Growers Hope to Peel Profits From Eco-OK Label

Growers Hope to Peel Profits From Eco-OK Label

The banana business is going greener, with a number of major companies, including Chiquita, working to qualify for a new Eco-OK banana label developed by environmental groups under the banner of the Better Banana Project.

To maintain certification, banana farms must show continual improvements in their environmental practices and treatment of workers. Ecuador's second largest banana producer, Reybancorp, earned the right to use the Eco-OK label last month, and Chiquita expects to have all its farms ready for certification by fall. The industry trend is driven by the increasing willingness of Americans to pay more for eco-friendly food.

In an interview with the Christian Science Monitor last week, Bill Liebhardt, of the Sustainable Agriculture Research and Education Program at the University of California at Davis, said such certification is smart business that helps the environment and society.

"It builds a better position in the marketplace," Liebhardt said. "It's part of good business to present your product as environmentally benign or beneficial and to say that you pay your workers a good salary."

The program addresses myriad socio-environmental issues. On certified farms, reforestation programs have replaced rampant deforestation. Workers receive improved housing, schools, training, and medical care -- along with contracts and the right to organize. In addition, most certified farms pay workers above minimum wage.

At Chiquita's Costa Rican farms, for example, workers make $12.90 a day -- 176 percent more than the $7.33 minimum wage.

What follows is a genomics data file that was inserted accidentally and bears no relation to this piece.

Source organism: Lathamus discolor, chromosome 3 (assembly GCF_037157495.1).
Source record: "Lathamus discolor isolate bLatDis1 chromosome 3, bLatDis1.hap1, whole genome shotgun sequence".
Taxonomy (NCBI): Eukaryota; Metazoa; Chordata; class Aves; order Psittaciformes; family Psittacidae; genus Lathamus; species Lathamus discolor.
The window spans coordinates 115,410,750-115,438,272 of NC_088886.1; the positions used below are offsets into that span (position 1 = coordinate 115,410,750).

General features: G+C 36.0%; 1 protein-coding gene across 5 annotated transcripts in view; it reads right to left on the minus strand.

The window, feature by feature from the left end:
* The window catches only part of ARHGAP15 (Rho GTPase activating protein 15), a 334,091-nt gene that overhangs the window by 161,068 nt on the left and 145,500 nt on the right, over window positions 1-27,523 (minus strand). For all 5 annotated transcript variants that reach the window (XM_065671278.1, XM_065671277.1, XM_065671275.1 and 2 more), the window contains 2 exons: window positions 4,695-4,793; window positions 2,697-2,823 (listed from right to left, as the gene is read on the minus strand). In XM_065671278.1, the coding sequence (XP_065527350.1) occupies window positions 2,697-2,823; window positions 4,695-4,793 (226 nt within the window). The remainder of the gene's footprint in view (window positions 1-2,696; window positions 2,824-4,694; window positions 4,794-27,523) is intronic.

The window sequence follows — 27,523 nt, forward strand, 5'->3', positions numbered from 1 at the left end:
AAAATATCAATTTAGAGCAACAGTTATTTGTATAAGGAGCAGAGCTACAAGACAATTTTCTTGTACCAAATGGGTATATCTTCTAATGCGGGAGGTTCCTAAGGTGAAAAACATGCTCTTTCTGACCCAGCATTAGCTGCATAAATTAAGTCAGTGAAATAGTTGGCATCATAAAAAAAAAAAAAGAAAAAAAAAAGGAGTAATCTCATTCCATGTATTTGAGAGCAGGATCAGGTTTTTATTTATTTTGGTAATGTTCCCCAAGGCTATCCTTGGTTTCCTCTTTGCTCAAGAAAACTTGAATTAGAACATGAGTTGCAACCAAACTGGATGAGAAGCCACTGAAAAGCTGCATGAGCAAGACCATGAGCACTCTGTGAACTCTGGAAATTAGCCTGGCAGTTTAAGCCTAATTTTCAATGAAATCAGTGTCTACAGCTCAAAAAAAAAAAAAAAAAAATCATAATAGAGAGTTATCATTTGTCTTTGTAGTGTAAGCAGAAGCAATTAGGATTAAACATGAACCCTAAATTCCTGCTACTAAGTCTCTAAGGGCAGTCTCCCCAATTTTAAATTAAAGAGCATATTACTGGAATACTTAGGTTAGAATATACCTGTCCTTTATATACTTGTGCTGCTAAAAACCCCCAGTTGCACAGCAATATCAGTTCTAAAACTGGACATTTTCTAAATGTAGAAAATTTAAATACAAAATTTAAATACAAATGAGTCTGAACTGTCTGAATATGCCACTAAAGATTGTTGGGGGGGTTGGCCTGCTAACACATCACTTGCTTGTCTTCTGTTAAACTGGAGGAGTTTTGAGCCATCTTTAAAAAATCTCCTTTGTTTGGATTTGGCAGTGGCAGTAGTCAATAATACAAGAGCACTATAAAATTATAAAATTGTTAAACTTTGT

Chiquita was the first multinational company to join the Better Banana Project, which began in 1991. "We will have all of our farms completed by the end of the summer or early fall," says Magnes Welsh, a Chiquita spokesman. The company's farms in Costa Rica, Panama, and Colombia are already fully certified.

Dole, too, is taking on a more verdant hue, the Monitor reports. Last month, it ranked among the Top 10 companies overall in environmental and social responsibility as ranked by the Council on Economic Priorities, a public-interest research organization.

"Large farms, in general, are hopping on board," says Liebhardt. "A lot of industries are trying to present themselves in as green a light as possible."

Many coffee farmers in Costa Rica have stopped dumping organic wastes from coffee mills into rivers, which was a major source of pollution. Also, under pressure from conservationists, some coffee farmers are returning to a traditional method of growing coffee in the shade of rain forest trees, which provides habitat for monkeys and birds. In Brazil, the sugar industry is phasing out the practice of burning fields before harvest.
The reason for all this is simple: money. American shoppers are more willing than ever to pay a premium for eco-friendly products.

For example, at Magic Mill, a natural-foods market in Madison, Wis., organic bananas -- 99 cents a pound, compared with 39 cents for their ordinary brethren -- are the second-highest seller, behind cherries.

It was the surging popularity of organic and eco-friendly products in the marketplace that, in part, motivated Ecuador's Reybancorp to put six years of effort into transforming their haciendas into "eco-hip" farms. It replaced 65 to 75 percent of its infrastructure, planted hundreds of thousands of trees, and restored about 5,000 acres.
And it expects a return on its eco-investment. "We thought we would get a premium price if we did this," says Wong.



Chiquita Banana

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